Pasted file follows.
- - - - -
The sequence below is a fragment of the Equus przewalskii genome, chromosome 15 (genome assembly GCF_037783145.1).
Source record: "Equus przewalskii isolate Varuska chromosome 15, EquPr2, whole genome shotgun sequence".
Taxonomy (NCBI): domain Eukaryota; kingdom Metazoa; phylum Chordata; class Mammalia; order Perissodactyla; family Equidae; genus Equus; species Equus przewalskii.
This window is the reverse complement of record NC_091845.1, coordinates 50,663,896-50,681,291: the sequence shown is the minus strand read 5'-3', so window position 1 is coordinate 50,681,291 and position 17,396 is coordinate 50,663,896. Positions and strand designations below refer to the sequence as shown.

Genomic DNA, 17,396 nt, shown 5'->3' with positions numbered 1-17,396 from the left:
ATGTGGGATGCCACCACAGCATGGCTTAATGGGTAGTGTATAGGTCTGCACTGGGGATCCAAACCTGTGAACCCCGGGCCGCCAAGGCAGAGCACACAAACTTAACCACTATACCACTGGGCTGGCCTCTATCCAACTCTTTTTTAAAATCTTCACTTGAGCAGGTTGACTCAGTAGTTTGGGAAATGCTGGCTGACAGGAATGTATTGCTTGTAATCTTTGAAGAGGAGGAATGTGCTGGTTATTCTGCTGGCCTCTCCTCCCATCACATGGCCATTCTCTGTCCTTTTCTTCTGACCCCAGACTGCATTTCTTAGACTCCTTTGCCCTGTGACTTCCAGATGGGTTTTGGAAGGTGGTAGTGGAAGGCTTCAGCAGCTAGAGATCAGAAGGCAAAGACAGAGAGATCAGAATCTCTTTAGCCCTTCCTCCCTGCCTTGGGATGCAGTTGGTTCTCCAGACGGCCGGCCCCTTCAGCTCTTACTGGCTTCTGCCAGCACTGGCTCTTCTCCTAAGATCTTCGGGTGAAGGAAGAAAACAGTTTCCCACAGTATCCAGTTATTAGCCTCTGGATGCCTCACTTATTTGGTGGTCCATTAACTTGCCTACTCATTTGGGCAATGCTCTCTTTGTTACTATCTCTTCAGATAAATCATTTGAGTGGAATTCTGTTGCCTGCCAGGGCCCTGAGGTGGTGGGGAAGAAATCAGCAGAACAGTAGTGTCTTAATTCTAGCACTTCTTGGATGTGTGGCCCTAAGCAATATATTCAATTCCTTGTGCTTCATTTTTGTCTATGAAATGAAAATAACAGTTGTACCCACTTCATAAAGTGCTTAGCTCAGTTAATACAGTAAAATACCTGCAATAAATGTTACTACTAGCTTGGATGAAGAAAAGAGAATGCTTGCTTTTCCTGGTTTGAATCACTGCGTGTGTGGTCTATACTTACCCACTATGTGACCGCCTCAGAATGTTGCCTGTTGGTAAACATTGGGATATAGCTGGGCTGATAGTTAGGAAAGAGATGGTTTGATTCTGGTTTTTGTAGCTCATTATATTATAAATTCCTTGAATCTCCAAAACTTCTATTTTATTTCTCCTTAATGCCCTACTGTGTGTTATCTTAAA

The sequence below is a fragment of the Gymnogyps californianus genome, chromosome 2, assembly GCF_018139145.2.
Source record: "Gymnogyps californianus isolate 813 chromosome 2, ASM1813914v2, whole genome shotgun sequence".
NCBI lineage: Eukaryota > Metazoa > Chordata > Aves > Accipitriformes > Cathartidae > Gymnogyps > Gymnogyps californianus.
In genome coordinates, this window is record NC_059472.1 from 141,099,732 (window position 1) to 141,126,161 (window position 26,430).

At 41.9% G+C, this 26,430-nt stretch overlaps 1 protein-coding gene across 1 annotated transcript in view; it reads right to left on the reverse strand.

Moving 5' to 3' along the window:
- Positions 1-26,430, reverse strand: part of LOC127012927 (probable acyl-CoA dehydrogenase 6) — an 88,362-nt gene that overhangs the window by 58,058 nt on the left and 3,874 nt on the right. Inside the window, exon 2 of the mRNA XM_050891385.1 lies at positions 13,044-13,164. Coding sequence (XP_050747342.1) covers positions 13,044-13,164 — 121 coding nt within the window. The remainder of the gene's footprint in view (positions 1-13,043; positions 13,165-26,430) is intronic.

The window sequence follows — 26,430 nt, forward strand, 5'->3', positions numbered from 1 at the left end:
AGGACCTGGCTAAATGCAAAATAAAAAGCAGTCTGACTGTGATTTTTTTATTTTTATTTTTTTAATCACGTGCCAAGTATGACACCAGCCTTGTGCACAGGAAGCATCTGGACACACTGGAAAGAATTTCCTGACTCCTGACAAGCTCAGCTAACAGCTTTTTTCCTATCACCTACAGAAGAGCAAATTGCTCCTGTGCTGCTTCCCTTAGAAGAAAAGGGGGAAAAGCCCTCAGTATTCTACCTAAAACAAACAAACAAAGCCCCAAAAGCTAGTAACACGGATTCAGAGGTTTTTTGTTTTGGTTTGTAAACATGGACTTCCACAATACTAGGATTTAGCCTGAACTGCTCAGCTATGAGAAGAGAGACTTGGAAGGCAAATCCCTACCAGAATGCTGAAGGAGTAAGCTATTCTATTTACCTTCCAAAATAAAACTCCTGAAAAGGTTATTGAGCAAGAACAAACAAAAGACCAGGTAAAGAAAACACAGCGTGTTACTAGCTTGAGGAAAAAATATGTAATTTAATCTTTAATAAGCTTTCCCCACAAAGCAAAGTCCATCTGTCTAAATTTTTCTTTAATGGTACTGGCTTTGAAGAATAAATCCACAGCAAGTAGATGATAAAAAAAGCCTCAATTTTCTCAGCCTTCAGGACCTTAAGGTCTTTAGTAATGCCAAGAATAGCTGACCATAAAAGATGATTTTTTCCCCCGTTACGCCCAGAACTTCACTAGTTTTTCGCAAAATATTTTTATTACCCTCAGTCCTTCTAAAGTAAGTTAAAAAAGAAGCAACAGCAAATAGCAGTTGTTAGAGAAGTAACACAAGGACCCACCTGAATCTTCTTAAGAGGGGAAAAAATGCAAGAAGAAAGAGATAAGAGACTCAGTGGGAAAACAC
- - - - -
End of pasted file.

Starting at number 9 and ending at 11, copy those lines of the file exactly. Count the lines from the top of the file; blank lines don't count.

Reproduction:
NCBI lineage: Eukaryota > Metazoa > Chordata > Aves > Accipitriformes > Cathartidae > Gymnogyps > Gymnogyps californianus.
In genome coordinates, this window is record NC_059472.1 from 141,099,732 (window position 1) to 141,126,161 (window position 26,430).

At 41.9% G+C, this 26,430-nt stretch overlaps 1 protein-coding gene across 1 annotated transcript in view; it reads right to left on the reverse strand.